In November 1922, Congregation passed a decree accepting £100,000 from the trustees of the late Sir William Dunn, who had already made various bequests to medical science, including a grant for a Department and Chair of Chemistry at Cambridge. Nearly 3 acres of the University Parks were taken over at the east end of South Parks Road, thus beginning the eastward expansion of the Science Area. The foundation stone of the new School, designed by EP Warren (who worked closely with Professor Dreyer), was laid on 9 May 1923. The building was finished by the end of 1926, and was formally opened on 11 March 1927.

Dreyer was succeeded by Howard Florey, who began his ground-breaking work on penicillin at the School just before the Second World War. A new wing was added between 1967 and 1969, designed by Sir Leslie Martin, while Henry Harris, then Professor of Pathology, was head of department. On Harris’s appointment as Regius Professor of Medicine in 1979, the Professorship of Pathology was suspended and Harris remained head of department until 1994.

In 1998 the University Calendar describes the Department as giving courses of instruction ‘in the principles underlying the cellular, molecular and genetic basis of disease and in the Cell Biology and Immunology options of the Final Honour School of Physiological Sciences’, and carrying out research ‘in many branches of experimental pathology, experimental bacteriology and virology, cell biology, immunology and chemical pathology.’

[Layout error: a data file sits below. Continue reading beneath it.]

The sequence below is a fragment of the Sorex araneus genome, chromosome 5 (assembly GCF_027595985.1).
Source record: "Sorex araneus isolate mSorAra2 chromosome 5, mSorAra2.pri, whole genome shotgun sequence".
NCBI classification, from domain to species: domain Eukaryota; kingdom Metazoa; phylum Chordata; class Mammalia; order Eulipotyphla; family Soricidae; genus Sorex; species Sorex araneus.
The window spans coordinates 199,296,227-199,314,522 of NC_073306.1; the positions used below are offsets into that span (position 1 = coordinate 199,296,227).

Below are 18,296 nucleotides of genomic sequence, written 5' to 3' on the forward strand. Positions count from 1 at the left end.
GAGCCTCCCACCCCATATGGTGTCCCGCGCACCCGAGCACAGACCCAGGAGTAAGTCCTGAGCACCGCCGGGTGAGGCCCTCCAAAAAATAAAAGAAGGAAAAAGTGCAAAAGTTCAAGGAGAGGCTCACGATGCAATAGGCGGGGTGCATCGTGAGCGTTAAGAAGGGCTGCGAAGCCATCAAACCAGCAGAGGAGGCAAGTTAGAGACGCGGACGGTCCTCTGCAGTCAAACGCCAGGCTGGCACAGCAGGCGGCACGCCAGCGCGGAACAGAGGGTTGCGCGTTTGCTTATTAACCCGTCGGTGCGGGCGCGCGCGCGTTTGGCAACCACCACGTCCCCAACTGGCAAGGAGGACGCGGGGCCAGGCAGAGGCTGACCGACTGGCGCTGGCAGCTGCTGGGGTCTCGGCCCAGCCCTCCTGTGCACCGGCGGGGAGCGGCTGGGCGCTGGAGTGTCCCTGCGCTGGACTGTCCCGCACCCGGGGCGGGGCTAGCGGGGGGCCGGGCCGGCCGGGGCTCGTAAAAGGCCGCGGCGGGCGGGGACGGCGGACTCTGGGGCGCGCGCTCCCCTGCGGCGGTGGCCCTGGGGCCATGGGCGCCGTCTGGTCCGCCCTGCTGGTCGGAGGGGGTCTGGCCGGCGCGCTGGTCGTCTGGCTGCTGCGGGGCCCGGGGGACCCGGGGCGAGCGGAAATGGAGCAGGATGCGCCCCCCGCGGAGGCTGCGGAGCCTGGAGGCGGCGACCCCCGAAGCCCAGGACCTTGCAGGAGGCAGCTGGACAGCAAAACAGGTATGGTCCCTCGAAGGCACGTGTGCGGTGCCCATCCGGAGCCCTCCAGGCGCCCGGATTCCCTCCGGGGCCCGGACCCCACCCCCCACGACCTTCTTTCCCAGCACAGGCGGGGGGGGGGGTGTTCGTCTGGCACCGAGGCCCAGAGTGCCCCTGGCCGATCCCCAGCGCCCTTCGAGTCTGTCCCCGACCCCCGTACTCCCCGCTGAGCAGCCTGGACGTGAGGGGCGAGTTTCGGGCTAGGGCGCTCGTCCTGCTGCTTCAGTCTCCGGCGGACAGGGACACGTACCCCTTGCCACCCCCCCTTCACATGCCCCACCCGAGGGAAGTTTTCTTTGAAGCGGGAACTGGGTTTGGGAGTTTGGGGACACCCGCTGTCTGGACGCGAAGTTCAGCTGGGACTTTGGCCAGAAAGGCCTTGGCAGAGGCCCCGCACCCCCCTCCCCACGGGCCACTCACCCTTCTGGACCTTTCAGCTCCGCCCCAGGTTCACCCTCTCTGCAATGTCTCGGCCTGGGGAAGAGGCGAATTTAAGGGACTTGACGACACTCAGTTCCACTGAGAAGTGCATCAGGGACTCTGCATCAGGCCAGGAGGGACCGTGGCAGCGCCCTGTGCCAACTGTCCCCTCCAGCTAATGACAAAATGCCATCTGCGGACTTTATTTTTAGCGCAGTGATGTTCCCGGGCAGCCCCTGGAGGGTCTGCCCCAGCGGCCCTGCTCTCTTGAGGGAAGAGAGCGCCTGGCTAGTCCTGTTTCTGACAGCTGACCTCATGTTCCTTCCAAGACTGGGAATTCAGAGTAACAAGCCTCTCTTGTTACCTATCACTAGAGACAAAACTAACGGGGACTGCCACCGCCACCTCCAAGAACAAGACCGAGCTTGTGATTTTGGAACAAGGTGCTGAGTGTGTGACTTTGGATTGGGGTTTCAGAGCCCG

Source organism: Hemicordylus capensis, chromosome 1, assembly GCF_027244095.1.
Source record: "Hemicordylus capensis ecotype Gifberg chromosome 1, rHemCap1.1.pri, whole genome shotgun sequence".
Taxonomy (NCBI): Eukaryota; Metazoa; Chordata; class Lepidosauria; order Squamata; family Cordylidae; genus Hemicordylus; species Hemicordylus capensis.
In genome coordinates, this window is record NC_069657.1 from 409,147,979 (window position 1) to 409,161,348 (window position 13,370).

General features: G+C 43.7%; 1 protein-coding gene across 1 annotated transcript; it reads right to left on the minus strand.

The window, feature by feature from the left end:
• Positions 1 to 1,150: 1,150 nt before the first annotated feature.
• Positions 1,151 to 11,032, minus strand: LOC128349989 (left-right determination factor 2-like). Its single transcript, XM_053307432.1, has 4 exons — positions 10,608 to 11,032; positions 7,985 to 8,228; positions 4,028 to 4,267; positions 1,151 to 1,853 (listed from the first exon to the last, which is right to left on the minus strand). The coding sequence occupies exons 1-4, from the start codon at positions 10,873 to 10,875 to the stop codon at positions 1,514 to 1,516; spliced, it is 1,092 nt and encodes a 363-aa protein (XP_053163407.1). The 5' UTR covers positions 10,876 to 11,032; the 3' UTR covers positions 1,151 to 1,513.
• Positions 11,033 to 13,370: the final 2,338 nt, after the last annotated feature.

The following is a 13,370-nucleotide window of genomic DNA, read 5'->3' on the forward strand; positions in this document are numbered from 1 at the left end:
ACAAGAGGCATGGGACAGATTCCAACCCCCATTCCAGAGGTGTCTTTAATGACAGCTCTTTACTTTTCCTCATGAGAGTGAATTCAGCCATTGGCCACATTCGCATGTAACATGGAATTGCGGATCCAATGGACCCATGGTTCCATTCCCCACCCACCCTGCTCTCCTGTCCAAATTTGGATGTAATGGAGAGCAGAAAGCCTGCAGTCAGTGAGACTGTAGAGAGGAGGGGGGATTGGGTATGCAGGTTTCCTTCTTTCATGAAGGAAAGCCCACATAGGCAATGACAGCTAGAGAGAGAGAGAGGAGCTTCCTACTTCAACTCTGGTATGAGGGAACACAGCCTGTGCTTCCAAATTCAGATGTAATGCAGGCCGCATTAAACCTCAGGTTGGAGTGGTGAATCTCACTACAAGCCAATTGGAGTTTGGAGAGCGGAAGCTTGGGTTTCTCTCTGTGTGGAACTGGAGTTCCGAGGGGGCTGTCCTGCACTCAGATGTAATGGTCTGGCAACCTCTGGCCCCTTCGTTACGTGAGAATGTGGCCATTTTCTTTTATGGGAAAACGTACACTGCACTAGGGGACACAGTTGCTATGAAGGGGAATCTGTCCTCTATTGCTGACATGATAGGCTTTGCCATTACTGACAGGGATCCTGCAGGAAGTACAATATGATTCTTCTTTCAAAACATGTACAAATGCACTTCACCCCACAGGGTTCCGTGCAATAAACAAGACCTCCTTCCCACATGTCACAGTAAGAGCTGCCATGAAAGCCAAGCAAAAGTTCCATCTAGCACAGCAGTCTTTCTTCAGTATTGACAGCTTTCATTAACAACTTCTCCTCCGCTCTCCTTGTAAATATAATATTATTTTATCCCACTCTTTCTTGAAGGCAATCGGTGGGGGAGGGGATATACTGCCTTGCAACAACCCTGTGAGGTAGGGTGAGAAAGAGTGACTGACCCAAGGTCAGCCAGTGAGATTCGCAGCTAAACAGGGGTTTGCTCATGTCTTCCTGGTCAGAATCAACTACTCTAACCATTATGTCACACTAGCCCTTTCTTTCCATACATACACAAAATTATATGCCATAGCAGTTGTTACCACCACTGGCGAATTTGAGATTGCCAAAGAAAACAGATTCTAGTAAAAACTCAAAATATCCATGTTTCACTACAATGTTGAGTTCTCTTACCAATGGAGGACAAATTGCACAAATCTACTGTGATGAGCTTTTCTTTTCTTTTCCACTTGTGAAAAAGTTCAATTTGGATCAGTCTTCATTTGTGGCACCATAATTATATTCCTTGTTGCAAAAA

These records were transferred to the University Archives in 1994. They include various financial records, papers concerning the internal organisation and running of the School, and material on the School’s establishment and extension. There is also a photocopy of Sir William Dunn’s will and lists of students (1896-1931) who attended classes in pathology.

The minute book of the Oxford Pathology Endowment Fund (PT 31) was donated to the University Archives in 2006 by Oxfordshire Health Archives which had received the volume from the executors of the late Dr. Alastair Robb-Smith. It is not known how the volume came into the possession of Dr. Robb-Smith.

Additional records, PT 32-76, were catalogued by the Department of Special Collections with the help of a Wellcome grant before being transferred to the University Archives in 2017. The records were originally collated within the department of Pathology by Professor Eric Sidebottom before being passed to Special Collections.

Heads of Department

1901-1907 James Ritchie, Reader in Pathology (‘constituted’ Professor in 1905) 1907-1934 Georges Dreyer, Professor of Pathology 1934-1935 (vacant) 1935-1963 (Sir) Howard Florey, Professor of Pathology 1963-1994 Henry Harris, Professor of Pathology 1963-79, Regius Professor of Medicine 1979-1992, Emeritus Regius Professor from 1992 1994-2012 Herman Waldmann, Professor of Pathology 2013- Matthew Freeman, Professor of Pathology

Immediate Source of Acquisition

Acquired from the Sir William Dunn School of Pathology, 1994, 2016-2017.


  • Encyclopaedia of Oxford, ed. C Hibbert (Macmillan 1988)
  • Science at Oxford 1914-1939: Transforming an Arts University, J Morrell (OUP 1997)
  • Trust Deed of the Oxford Pathology Endowment Fund, 1905 (OUA WPβ 2/28)
  • Declaration of Trust, 1908 (OUA WPβ 2/19)
Sir William Dunn School of Pathology: Administrative Papers
Finding aid prepared by University Archives
Language of description
Script of description

Repository Details

Part of the Bodleian Libraries Repository

Weston Library
Broad Street
Oxford OX1 3BG United Kingdom